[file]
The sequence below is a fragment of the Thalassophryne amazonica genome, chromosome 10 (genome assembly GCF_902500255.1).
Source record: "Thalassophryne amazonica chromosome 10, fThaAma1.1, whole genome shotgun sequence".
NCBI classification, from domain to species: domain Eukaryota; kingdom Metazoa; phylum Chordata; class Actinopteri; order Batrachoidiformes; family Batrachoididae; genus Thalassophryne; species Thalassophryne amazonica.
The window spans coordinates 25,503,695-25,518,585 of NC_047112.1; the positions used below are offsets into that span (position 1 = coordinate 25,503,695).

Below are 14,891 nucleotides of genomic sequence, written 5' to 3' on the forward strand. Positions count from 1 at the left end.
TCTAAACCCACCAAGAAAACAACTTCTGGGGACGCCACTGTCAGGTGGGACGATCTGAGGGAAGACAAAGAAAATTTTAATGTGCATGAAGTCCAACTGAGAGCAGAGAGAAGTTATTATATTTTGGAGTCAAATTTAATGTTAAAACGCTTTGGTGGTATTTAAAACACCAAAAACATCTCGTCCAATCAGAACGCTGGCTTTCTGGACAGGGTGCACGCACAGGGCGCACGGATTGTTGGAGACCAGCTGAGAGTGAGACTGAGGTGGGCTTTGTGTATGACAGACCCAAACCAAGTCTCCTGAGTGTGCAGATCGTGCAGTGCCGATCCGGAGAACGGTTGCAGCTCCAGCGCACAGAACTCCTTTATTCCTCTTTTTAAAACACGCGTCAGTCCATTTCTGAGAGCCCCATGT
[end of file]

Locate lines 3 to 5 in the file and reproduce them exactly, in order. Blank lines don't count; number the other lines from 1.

NCBI classification, from domain to species: domain Eukaryota; kingdom Metazoa; phylum Chordata; class Actinopteri; order Batrachoidiformes; family Batrachoididae; genus Thalassophryne; species Thalassophryne amazonica.
The window spans coordinates 25,503,695-25,518,585 of NC_047112.1; the positions used below are offsets into that span (position 1 = coordinate 25,503,695).

Below are 14,891 nucleotides of genomic sequence, written 5' to 3' on the forward strand. Positions count from 1 at the left end.